# Netflix: Alien Worlds (Episode 4)

Back in December 2020 Netflix released a documentary entitled Alien Worlds that covered the topic of exoplanets and speculative evolution. Each of the four episodes presents a different planet and, at the time, I covered the first three planets (Atlas, Janus and Eden). These episodes were focused on speculative evolution but the last was more about technology. I initially stopped since Exocosm was only covering exoplanets and speculative evolution. With the inclusion of technology in the blog scope now is the time to complete the series just in case a second season is ever released!

## Intelligent Aliens

Since this episode is about intelligent alien life, it begins with a brief discussion on Area 51 and alien conspiracies. There’s not much to say about this. As with most conspiracies, they provide ample inspiration available to contribute to fictional world building. It is after all already fiction…

The reason why most ufology sounds like a science fiction story is it is a science fiction story.

In fact, the “super intelligent” aliens described in this episode are just brains floating in nutrients within a glass cube. These cubes are arranged in rows within artificial domes and maintained by robots. It is said that over time they’ve “evolved” not to need bodies but that’s a bit of an error. This would be far more likely to be a conscious choice and not the result of evolution.

These aliens are described as never aging, never dying and being connected together to think as one single hive mind. Presumably this is achieved via an advanced brain-computer interface and the aliens then experience life through a virtual reality environment. Such a way of life is a not unreasonable future extrapolation for both humans and aliens. After all, it is only an extension of the smartphone zombie phenomena…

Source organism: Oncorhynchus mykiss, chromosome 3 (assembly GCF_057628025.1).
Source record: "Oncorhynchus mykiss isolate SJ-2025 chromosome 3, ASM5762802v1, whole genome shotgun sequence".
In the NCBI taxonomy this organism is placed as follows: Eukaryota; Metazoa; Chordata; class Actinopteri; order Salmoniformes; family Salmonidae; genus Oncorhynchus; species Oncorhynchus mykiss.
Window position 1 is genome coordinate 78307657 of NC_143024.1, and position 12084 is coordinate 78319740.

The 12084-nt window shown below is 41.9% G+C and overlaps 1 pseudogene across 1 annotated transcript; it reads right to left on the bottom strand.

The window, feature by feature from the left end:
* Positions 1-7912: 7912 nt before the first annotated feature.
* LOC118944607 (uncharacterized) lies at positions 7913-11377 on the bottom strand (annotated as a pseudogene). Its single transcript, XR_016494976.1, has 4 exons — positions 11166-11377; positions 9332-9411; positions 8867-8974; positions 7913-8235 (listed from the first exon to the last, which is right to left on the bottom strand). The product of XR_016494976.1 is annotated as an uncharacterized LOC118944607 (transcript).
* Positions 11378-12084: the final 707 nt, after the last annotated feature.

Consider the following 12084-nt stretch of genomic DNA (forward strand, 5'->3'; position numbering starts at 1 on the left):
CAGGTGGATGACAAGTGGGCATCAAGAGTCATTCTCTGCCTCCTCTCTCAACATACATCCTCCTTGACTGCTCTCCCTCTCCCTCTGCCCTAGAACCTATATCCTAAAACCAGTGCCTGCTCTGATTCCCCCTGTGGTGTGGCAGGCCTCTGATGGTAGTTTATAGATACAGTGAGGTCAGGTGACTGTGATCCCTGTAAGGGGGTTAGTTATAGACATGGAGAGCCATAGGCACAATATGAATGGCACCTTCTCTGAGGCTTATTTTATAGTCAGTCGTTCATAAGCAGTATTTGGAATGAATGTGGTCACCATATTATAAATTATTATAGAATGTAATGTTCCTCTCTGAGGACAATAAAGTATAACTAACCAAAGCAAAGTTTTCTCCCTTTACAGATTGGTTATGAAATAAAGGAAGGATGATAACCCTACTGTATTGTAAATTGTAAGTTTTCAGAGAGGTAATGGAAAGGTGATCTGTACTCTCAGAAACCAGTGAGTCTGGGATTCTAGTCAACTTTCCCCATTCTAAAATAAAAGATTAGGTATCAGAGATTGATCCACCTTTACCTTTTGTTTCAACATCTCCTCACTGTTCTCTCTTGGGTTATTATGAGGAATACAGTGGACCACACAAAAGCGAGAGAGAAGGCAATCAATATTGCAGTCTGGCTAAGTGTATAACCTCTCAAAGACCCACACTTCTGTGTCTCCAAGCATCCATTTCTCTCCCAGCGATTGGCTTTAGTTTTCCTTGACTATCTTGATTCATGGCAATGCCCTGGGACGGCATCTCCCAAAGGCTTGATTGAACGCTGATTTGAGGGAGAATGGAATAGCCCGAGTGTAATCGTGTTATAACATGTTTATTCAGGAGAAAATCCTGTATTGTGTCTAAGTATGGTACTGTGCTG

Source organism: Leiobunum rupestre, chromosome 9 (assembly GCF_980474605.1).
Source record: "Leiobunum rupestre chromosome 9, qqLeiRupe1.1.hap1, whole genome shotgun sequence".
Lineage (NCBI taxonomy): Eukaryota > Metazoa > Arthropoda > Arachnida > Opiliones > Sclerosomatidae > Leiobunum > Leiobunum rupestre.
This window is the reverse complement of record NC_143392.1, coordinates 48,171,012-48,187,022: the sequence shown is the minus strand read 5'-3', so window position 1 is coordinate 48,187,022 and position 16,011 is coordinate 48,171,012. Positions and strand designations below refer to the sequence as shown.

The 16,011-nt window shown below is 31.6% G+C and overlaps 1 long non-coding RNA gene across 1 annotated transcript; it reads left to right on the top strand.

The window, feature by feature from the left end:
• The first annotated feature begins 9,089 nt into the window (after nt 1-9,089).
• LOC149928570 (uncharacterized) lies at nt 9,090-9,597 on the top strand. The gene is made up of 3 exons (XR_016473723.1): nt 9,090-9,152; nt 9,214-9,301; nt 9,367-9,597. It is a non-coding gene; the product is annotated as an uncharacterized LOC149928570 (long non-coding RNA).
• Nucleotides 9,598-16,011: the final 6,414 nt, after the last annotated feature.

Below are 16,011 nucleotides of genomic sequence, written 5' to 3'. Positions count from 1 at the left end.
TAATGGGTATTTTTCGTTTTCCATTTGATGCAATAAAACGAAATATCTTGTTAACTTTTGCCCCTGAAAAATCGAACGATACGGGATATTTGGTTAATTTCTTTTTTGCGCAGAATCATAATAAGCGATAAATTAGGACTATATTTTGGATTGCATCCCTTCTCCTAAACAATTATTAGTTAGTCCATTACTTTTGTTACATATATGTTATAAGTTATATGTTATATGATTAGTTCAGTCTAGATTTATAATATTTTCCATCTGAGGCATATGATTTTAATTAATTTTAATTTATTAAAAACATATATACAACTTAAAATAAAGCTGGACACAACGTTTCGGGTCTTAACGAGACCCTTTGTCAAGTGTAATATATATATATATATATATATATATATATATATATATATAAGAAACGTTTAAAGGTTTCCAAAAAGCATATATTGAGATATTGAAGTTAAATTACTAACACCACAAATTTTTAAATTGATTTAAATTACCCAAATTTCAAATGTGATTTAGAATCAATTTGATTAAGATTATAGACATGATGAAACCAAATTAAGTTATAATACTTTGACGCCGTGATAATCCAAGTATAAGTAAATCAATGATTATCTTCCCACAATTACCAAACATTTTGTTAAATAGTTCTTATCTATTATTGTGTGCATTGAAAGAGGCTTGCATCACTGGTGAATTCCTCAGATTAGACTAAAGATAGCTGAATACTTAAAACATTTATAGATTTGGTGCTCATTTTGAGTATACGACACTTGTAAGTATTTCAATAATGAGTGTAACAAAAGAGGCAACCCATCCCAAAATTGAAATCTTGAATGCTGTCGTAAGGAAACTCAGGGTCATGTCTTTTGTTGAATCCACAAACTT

Clearly there’s not much of a link with speculative evolution here, though a brief mention was made of how octopuses can seem quite alien. At least they didn’t go as far as the unsurprisingly extremely controversial paper (Cause of Cambrian Explosion – Terrestrial or Cosmic?) that suggests octopuses are aliens!

Thus the possibility that cryopreserved Squid and/or Octopus eggs, arrived in icy bolides several hundred million years ago should not be discounted as that would be a parsimonious cosmic explanation for the Octopus’ sudden emergence on Earth ca. 270 million years ago.

Cause of Cambrian Explosion – Terrestrial or Cosmic?

## Terra

The planet on which these aliens live is called Terra. That’s a bit confusing since that’s a common name for Earth in science fiction. The stellar parameters clearly show it is not supposed to be a future Earth though that would perhaps have been more interesting.

• Stellar Class: G-class
• Stellar Temperature: 5,200 K
• Stellar Intensity: 1.15 L
• Orbital Distance: 0.83 AU
• Mass: 5.3 x 1024 kg
• Diameter: 13,652 km
• Gravity 1.14 g
• Average Temperature: 25.5°C
• Atmospheric Density: 1.4 kgm-3
• Orbital Period: 327 days

The first thing to note is that Terra continues the Alien Worlds problem of having inconsistent planetary and stellar parameters. Terra is described as being slightly less massive than the Earth yet also being slightly larger. This would result in it having lower surface gravity, not higher surface gravity.

Using the mass and radius parameters it is possible to calculate the surface gravity using the appropriate equation:

$g = \frac{GM}{R^2}$

$$G$$ is the gravitational constant, $$M$$ is the mass of the planet and $$R$$ is the radius of the planet. This produces a value of 0.77 g not 1.14 g, though ultimately this has no influence on anything else. It’s rather perplexing why this inconsistency occurs though.